Where to Focus: Business Impact

When evaluating IT initiatives, I recommend steering clear of the value case and ROI approach. Rather than pulling numbers out of the air to justify (or kill!) a program, take a hard look at the business impact that the initiative will have. Ensure you are solving the right problem and include measurement points along the way to check whether the expected goals are being achieved.

Mark Tonnesen is a partner at StrataFusion. Contact him at mtonnesen@stratafusion.com; follow Mark at twitter.com/mtonnese.

Conquering “Big Hairy Audacious Goals”

An IT Transformation Starter Guide

By Mark Egan

Big Hairy Audacious Goals

  • Complete a “Big Hairy Audacious Goal” within 90 days
  • Clearly define the goal
  • Recruit your best staff to work on the project
  • Remove all barriers and set up the team to operate like a start-up

We all face “Big Hairy Audacious Goals (BHAG)” in our careers. However, many of them turn out to be crises we have to address rather than proactive initiatives that make significant positive impact on the organization. At StrataFusion, we believe in order to transform your IT organization successfully you need to set some BHAGs. At a former employer, we had a goal to set up the first private cloud and were asked to use company products. This was a big test of using all of the company products together for the first time and provided a showcase of this technology for our customers.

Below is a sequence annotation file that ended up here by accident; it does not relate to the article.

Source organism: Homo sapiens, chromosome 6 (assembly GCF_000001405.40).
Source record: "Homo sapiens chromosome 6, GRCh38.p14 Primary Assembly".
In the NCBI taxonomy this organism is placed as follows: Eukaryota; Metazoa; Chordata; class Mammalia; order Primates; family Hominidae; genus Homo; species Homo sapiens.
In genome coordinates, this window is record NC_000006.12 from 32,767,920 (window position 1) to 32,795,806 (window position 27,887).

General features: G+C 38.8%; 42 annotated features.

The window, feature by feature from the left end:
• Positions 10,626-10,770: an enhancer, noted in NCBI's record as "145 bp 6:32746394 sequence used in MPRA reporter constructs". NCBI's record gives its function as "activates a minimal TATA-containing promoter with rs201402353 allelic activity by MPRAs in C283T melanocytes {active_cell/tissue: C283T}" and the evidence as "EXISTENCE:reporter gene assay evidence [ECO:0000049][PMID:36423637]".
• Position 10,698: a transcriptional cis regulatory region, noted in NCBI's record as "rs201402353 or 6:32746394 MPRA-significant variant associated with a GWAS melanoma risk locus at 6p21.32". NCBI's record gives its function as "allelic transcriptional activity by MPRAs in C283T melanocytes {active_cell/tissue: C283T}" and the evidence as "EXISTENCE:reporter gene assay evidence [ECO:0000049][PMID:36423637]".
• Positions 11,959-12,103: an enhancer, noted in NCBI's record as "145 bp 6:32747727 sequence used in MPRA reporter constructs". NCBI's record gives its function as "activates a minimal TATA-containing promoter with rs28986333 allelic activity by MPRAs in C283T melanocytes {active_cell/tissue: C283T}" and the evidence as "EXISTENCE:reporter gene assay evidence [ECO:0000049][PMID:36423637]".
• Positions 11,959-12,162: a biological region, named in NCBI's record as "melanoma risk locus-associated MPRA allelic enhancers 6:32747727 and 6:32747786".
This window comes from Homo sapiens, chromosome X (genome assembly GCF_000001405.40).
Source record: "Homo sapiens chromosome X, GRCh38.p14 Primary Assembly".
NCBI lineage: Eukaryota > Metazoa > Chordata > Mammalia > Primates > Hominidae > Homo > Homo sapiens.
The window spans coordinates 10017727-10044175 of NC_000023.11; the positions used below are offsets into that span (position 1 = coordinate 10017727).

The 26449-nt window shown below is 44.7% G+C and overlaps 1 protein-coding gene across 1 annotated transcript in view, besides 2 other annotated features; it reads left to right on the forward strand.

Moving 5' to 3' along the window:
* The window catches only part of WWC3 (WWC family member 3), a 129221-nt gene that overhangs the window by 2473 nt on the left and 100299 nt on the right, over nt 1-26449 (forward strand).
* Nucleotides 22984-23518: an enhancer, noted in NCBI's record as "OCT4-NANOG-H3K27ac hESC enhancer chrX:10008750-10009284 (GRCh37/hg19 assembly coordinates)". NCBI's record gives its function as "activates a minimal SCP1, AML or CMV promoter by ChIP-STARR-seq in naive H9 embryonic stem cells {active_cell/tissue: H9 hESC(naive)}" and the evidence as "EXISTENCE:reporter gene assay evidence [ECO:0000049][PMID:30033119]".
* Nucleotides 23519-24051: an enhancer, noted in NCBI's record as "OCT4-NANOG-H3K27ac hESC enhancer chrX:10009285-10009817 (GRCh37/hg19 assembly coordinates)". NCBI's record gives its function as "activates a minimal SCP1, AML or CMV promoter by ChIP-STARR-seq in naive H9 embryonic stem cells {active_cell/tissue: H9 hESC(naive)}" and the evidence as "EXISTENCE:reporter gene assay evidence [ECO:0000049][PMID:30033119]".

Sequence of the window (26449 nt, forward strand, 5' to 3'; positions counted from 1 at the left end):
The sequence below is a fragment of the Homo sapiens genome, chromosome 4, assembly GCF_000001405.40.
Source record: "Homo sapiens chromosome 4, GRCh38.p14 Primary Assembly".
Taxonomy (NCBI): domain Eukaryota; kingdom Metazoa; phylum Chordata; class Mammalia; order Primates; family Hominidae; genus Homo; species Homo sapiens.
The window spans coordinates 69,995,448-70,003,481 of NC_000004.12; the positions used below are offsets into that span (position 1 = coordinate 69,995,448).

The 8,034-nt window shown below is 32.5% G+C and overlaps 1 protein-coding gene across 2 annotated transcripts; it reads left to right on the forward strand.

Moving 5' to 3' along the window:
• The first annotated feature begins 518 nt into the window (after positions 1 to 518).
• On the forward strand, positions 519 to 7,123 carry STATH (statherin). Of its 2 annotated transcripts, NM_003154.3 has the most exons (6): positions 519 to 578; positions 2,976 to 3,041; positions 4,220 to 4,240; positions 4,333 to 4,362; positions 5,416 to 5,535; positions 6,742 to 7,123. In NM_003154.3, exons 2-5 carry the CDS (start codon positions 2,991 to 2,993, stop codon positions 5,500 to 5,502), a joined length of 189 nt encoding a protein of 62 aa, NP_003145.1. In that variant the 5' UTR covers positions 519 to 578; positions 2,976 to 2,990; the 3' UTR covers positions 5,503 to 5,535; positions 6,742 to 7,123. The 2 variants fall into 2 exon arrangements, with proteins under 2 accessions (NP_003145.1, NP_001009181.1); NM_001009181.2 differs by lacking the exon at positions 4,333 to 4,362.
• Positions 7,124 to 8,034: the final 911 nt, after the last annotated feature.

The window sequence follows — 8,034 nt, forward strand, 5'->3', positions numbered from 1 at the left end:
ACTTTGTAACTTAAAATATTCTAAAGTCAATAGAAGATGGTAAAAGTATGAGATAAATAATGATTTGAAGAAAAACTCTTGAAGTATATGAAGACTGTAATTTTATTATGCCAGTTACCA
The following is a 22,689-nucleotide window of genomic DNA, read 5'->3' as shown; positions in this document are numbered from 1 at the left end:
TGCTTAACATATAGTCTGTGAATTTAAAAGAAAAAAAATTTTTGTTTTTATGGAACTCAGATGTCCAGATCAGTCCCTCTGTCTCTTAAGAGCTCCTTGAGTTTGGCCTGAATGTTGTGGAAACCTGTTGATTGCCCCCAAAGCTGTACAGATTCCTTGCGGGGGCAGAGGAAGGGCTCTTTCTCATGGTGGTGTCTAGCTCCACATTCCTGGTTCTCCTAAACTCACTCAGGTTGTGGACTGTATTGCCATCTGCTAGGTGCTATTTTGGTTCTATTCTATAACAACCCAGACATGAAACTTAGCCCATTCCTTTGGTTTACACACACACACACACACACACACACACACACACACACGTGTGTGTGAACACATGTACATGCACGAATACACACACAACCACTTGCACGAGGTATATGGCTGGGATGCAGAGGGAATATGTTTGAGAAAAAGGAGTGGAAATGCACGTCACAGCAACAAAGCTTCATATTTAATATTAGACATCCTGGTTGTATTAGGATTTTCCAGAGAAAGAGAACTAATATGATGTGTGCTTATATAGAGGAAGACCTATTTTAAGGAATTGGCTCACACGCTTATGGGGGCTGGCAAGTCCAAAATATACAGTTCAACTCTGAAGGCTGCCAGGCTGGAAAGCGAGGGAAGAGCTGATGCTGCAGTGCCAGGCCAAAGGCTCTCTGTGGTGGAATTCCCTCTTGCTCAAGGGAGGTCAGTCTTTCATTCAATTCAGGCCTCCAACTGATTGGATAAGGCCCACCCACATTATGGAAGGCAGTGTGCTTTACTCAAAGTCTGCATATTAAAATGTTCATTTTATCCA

Step 1: Define the Goal (and Secure Support)

First, we started by clearly defining the goal: in 90 days, set up an operational private cloud that supports a mission-critical business application. We selected a business intelligence (BI) system supporting our marketing organization due to its critical requirement to understand our customers’ buying behaviors and design marketing programs to gain their attention. We then set up a regular cadence of meetings with our R&D organization to ensure we were using the products as designed. With R&D’s buy-in, we got support when we ran into issues, as many of these products had never been used together before.

Step 2: Recruit your Best Staff

Next we formed a BHAG team with the very best staff within our organization, recruiting them to the project full-time. Initially there was a lot of push-back as we pulled these key staff members out of their existing roles and key projects. We engaged the team and gave them a free hand in bringing in any staff from other organizations inside/outside the company.

Step 3: Remove Barriers

Finally, we removed all barriers for the team and allowed them to operate like a “start-up,” eliminating internal process constraints. The BHAG team did not have to follow change control processes, and was allowed to use non-standard hardware/software and bring in third-parties as required. We provided strategic management support for the BHAG team and held weekly meetings to remove any obstacles from completing their project.

Success

The private cloud project was completed on time, and the mission-critical applications continued to support key functions in marketing. We had developed a showcase for our customers demonstrating how to set up a private cloud in 90 days.

StrataFusion has worked with clients to develop big goals and transform their IT organizations so they can focus on key areas such as revenue growth, customer satisfaction and innovation. With the right team and the right strategy, conquering a “Big Hairy Audacious Goal” is achievable in 90 days.

Conquer your IT Transformation Project. Let StrataFusion show you how.

StrataFusion IT Transformation Practice